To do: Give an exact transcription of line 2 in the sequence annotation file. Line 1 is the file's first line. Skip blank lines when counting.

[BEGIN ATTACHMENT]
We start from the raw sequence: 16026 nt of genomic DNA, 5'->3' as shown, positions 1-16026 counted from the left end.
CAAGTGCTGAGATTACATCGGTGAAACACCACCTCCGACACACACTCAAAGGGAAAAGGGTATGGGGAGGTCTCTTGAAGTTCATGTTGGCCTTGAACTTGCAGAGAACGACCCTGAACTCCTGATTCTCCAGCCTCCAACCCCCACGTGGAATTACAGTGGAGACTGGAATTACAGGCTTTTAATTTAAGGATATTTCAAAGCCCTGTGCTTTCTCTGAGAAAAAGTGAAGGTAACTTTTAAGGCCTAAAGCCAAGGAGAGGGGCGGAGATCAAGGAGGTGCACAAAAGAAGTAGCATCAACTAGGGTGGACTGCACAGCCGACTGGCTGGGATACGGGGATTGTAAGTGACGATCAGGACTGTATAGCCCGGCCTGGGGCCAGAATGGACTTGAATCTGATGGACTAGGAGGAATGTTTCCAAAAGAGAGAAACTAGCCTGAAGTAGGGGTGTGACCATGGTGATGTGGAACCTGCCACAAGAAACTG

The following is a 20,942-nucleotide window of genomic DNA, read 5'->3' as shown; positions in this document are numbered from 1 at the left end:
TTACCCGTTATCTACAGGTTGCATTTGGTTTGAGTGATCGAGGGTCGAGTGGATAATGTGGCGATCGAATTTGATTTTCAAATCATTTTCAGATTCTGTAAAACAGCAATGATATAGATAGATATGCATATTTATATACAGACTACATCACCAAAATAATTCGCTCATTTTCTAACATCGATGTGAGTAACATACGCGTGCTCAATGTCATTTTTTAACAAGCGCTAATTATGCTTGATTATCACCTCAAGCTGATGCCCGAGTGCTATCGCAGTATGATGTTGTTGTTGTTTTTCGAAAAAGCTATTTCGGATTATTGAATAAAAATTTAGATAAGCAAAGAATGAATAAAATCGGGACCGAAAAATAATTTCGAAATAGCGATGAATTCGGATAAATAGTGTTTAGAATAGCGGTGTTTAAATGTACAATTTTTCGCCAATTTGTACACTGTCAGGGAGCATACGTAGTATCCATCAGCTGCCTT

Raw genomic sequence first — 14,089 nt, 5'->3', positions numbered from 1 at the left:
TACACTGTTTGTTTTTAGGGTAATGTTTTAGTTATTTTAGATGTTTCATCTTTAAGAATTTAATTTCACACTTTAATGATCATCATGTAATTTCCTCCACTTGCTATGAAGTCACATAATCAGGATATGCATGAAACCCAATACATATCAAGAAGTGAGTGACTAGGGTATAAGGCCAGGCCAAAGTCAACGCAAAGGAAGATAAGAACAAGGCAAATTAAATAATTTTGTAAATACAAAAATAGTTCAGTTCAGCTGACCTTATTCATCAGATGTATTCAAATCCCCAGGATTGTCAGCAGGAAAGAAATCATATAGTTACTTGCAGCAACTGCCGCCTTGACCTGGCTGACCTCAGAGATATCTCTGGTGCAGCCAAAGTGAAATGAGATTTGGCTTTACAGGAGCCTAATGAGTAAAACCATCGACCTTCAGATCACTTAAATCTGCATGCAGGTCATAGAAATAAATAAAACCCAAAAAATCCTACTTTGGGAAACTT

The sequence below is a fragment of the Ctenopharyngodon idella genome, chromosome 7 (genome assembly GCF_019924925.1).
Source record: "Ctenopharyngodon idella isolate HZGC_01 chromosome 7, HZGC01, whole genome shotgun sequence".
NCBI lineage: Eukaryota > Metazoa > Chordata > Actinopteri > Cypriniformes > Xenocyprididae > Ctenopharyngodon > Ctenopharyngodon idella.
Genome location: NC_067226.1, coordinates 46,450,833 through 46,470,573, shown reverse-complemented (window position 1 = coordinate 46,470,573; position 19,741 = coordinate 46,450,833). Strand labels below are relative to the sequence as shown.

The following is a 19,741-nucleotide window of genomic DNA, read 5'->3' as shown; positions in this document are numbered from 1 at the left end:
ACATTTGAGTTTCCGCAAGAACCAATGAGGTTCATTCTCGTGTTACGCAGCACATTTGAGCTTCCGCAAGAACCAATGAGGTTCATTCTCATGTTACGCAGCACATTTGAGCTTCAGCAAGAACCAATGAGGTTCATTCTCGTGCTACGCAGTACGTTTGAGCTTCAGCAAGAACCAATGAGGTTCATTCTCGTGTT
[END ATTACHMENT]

CAAGTGCTGAGATTACATCGGTGAAACACCACCTCCGACACACACTCAAAGGGAAAAGGGTATGGGGAGGTCTCTTGAAGTTCATGTTGGCCTTGAACTTGCAGAGAACGACCCTGAACTCCTGATTCTCCAGCCTCCAACCCCCACGTGGAATTACAGTGGAGACTGGAATTACAGGCTTTTAATTTAAGGATATTTCAAAGCCCTGTGCTTTCTCTGAGAAAAAGTGAAGGTAACTTTTAAGGCCTAAAGCCAAGGAGAGGGGCGGAGATCAAGGAGGTGCACAAAAGAAGTAGCATCAACTAGGGTGGACTGCACAGCCGACTGGCTGGGATACGGGGATTGTAAGTGACGATCAGGACTGTATAGCCCGGCCTGGGGCCAGAATGGACTTGAATCTGATGGACTAGGAGGAATGTTTCCAAAAGAGAGAAACTAGCCTGAAGTAGGGGTGTGACCATGGTGATGTGGAACCTGCCACAAGAAACTG